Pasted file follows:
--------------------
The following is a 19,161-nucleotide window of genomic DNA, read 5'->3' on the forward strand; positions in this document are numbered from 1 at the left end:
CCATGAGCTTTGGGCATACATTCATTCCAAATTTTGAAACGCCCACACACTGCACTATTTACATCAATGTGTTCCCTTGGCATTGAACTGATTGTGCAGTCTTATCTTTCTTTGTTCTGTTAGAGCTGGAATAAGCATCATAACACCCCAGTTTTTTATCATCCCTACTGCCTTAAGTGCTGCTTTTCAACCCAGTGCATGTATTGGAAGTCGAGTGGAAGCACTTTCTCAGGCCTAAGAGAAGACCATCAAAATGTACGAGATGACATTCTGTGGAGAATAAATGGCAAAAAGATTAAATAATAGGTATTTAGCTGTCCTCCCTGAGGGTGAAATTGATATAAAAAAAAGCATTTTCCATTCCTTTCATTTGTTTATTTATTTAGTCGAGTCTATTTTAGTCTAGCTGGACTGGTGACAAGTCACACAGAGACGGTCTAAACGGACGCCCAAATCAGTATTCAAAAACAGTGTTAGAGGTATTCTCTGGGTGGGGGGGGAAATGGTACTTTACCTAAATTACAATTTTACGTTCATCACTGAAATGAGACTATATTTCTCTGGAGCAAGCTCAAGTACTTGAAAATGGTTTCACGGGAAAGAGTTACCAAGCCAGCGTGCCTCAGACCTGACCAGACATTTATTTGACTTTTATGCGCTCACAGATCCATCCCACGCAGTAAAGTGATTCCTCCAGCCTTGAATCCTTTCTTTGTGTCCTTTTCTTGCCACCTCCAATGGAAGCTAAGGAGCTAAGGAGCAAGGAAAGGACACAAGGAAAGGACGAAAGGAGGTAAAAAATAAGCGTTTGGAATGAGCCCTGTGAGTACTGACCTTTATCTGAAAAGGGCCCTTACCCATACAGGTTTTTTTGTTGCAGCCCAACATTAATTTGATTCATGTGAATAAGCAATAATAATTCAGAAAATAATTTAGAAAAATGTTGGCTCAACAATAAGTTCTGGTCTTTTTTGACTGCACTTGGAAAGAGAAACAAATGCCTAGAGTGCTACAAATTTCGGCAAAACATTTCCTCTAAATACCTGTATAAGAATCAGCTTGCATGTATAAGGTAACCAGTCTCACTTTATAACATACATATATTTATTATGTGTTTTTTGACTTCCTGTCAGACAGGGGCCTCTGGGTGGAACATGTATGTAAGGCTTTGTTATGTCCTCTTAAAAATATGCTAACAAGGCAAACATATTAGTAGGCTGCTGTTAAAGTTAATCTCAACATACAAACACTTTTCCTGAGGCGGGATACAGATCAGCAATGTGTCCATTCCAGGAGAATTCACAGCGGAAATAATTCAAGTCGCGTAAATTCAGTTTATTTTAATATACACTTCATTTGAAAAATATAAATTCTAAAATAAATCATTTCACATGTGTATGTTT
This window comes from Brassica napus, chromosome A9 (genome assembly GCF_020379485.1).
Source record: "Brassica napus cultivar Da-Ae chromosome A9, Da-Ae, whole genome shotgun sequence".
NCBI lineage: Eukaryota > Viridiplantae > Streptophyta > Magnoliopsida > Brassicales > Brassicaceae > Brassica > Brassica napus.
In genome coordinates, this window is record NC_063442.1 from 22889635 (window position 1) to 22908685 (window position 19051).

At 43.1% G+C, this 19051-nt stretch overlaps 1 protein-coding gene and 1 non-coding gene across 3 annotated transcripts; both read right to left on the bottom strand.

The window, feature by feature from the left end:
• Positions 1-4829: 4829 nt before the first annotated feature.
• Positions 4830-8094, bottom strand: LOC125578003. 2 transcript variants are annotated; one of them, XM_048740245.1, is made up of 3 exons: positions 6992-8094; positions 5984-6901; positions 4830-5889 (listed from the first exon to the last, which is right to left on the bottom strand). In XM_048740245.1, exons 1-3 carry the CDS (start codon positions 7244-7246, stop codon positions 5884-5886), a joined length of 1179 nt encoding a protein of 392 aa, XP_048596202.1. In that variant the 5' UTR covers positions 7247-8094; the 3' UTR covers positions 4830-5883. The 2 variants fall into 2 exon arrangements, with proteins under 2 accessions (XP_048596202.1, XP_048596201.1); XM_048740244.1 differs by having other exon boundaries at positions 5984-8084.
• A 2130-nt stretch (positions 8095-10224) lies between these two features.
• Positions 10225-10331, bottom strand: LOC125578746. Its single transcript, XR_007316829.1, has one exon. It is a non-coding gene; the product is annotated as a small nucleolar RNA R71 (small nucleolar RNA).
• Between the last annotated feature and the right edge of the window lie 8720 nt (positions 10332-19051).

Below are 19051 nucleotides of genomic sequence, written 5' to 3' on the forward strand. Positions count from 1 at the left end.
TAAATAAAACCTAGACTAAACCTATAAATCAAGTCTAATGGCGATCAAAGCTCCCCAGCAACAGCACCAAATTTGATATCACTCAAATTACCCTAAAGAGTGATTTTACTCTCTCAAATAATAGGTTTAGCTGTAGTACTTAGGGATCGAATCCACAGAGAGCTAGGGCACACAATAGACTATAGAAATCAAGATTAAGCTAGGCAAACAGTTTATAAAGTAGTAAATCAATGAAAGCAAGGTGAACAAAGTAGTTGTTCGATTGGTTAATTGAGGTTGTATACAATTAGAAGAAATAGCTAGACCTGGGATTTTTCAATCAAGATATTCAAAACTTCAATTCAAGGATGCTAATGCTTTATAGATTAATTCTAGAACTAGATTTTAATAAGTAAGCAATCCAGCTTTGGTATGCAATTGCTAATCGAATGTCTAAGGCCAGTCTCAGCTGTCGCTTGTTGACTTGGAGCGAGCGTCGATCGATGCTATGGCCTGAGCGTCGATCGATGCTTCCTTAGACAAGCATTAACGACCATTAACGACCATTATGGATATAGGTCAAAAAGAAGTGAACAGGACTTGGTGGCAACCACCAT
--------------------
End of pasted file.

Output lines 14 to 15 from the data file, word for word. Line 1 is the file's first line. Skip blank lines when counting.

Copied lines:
Below are 19051 nucleotides of genomic sequence, written 5' to 3' on the forward strand. Positions count from 1 at the left end.
TAAATAAAACCTAGACTAAACCTATAAATCAAGTCTAATGGCGATCAAAGCTCCCCAGCAACAGCACCAAATTTGATATCACTCAAATTACCCTAAAGAGTGATTTTACTCTCTCAAATAATAGGTTTAGCTGTAGTACTTAGGGATCGAATCCACAGAGAGCTAGGGCACACAATAGACTATAGAAATCAAGATTAAGCTAGGCAAACAGTTTATAAAGTAGTAAATCAATGAAAGCAAGGTGAACAAAGTAGTTGTTCGATTGGTTAATTGAGGTTGTATACAATTAGAAGAAATAGCTAGACCTGGGATTTTTCAATCAAGATATTCAAAACTTCAATTCAAGGATGCTAATGCTTTATAGATTAATTCTAGAACTAGATTTTAATAAGTAAGCAATCCAGCTTTGGTATGCAATTGCTAATCGAATGTCTAAGGCCAGTCTCAGCTGTCGCTTGTTGACTTGGAGCGAGCGTCGATCGATGCTATGGCCTGAGCGTCGATCGATGCTTCCTTAGACAAGCATTAACGACCATTAACGACCATTATGGATATAGGTCAAAAAGAAGTGAACAGGACTTGGTGGCAACCACCAT